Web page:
Wisdom Teeth, What Are They and What Problems Do They Pose to You?

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For those that do develop them, there are all sorts of possibilities and complications that can arise. If we want to know more about wisdom teeth let’s read the article of Dr. Priveer Sharma

Wisdom Teeth

“Wisdom teeth,” a rather curious name for teeth if you think about it, is the folklore name for third molar teeth, which usually make their appearance later in life. So-called because a moderate amount of wisdom is supposedly achieved at about the same time these teeth typically make their appearance, between the ages of 17 and 25. Interestingly, current research shows that the brain is not fully mature until age 25, so there may actually be some truth to the myth.

Most adults have four wisdom teeth; although, it is possible to have more (supernumerary teeth) or fewer to none at all (hypodontia). However, there is little wisdom to the problems that seem to be associated with them more often than not. Wisdom teeth commonly affect other teeth as they develop by becoming impacted, coming in sideways, or in fact it seems — every which way, but up!

See more at: http://www.colgateprofessional.com/patient-education/articles/should-you-have-your-wisdom-teeth-removed

 

Though wisdom teeth certainly don’t play a large role or serve as much purpose as the other teeth or molars in your mouth, they can certainly cause many problems. Perhaps the best attention for them comes from your dentist, who can continually x-ray your mouth and monitor what your wisdom teeth are doing. The dentist can make recommendations for extraction of your wisdom teeth before they ever start to cause problems in your mouth. Let’s read an article from Jennifer Flach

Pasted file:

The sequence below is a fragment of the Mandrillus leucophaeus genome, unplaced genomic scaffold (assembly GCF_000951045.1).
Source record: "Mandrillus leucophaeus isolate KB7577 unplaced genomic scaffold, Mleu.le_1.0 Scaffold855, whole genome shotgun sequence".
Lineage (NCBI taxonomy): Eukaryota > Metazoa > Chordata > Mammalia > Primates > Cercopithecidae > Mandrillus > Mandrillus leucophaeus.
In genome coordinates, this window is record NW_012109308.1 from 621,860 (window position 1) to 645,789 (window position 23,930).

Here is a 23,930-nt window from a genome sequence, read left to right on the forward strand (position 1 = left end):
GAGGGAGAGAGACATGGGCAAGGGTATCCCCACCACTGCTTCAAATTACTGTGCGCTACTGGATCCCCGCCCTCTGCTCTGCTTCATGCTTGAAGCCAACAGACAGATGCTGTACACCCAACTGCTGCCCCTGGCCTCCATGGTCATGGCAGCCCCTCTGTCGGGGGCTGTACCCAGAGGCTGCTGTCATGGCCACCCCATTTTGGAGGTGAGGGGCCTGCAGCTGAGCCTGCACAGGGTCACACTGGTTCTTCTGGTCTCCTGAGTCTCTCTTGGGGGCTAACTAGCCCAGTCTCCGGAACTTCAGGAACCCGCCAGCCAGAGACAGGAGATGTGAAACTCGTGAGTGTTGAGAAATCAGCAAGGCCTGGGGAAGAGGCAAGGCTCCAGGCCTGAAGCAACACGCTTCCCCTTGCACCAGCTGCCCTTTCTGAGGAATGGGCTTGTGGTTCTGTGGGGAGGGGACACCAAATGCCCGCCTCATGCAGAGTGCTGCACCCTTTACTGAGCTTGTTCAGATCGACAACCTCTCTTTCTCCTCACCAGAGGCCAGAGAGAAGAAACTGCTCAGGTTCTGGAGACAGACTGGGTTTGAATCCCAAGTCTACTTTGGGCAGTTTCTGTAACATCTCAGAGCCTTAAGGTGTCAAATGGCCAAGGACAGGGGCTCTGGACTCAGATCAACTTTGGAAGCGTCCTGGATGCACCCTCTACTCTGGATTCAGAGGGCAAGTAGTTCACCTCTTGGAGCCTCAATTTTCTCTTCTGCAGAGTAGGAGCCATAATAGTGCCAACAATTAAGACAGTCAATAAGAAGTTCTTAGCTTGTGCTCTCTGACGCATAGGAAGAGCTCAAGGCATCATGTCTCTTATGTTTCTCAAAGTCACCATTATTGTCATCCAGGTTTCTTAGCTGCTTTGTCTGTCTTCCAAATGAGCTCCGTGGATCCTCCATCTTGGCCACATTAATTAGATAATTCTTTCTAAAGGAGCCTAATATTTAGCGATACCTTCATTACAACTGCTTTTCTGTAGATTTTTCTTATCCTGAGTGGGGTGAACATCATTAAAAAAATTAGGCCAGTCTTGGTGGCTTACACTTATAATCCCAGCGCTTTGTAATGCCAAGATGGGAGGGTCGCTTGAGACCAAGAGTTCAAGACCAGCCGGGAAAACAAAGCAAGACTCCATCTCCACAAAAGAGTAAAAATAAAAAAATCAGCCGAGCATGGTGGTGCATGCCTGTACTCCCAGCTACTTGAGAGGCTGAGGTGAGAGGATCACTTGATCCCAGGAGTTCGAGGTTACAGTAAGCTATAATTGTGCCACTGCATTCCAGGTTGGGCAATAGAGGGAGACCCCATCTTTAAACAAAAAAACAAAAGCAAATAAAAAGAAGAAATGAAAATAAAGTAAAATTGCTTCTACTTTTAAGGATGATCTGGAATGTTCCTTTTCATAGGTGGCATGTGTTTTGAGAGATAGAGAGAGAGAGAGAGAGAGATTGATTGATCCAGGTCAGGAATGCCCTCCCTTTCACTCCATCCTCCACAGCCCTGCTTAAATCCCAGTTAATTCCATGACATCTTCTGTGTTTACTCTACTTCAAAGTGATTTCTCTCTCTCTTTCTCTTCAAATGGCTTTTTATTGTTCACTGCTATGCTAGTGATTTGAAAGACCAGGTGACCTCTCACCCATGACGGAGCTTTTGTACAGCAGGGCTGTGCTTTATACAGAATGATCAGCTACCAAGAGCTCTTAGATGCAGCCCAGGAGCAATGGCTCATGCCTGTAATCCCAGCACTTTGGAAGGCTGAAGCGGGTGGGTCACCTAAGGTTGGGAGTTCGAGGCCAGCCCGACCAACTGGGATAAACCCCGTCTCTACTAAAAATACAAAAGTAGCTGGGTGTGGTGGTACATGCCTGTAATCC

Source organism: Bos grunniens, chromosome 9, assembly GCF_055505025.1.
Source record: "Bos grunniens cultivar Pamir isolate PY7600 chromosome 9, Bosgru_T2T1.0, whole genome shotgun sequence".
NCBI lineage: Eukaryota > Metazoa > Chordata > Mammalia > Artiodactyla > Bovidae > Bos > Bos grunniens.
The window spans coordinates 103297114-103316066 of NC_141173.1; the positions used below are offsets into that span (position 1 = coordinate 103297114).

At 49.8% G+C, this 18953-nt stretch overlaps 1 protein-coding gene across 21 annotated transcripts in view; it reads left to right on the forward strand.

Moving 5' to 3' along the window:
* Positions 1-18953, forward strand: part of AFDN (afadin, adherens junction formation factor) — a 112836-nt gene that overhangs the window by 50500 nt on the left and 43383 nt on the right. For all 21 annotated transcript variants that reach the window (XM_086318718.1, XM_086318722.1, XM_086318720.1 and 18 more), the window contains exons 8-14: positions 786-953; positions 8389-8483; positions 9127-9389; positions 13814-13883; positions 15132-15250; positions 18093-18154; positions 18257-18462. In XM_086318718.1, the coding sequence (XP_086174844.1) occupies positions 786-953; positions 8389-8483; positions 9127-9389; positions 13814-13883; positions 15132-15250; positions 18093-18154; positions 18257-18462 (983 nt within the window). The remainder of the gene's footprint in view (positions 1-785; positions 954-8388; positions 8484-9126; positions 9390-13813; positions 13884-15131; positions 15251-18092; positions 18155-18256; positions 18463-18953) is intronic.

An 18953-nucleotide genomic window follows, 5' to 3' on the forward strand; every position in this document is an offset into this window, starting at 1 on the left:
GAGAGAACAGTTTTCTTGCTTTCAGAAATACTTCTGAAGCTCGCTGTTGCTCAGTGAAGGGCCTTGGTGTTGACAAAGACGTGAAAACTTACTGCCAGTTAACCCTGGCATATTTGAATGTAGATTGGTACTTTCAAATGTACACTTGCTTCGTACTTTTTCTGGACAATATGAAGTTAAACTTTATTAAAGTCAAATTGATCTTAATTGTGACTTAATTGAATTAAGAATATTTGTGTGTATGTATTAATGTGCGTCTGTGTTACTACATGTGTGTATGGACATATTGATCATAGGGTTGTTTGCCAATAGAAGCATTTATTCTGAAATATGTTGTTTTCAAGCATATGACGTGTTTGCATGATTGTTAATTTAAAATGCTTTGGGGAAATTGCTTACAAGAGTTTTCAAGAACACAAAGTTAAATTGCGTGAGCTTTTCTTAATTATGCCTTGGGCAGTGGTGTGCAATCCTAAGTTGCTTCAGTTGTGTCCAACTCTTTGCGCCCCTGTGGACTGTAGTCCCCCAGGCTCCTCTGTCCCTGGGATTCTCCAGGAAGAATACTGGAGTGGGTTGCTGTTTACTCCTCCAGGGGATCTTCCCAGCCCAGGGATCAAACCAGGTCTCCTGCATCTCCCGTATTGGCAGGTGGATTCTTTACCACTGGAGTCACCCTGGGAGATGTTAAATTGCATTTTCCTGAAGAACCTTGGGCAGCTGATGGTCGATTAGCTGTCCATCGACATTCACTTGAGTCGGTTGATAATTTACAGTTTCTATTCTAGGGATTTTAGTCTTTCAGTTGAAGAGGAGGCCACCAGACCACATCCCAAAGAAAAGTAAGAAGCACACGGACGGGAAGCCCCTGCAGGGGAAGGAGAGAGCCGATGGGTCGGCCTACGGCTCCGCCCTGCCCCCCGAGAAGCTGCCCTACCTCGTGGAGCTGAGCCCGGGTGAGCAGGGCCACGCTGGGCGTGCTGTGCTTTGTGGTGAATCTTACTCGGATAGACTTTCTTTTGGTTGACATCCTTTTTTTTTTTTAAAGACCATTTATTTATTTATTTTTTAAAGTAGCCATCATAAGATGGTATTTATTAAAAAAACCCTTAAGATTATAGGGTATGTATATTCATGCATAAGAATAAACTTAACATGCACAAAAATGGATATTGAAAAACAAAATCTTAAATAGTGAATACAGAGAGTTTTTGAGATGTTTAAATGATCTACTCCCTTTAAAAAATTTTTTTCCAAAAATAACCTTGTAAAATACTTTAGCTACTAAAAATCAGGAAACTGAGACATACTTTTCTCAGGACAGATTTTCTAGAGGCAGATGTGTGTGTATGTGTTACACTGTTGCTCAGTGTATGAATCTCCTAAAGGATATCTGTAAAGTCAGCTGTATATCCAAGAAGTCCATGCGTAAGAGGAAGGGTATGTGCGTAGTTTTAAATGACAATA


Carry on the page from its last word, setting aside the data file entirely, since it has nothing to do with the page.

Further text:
Should You Have Your Wisdom Teeth Removed?

Jennifer Flach was a college junior when her wisdom teeth started making themselves known.

“My other teeth started moving around,” she remembers. “The wisdom teeth were pushing out and undoing some of the orthodontic work I had done in high school.”

At the same time, her brother — who’s two years younger and was also in college — had no symptoms. But the family dentist suggested his wisdom teeth should come out too.

Jen and her brother had back-to-back wisdom tooth extractions and recovered together at home during spring break. “It was quite a week at my parents’ house,” she says.

Read more about this article: http://www.colgateprofessional.com/patient-education/articles/should-you-have-your-wisdom-teeth-removed

Your dentist may recommend following a few simple guidelines for the days following the surgery. For example, you want to avoid rinsing your mouth for the first twenty-four hours after surgery. If you are concern about this kind of issue kindly please check our site or give us a call.

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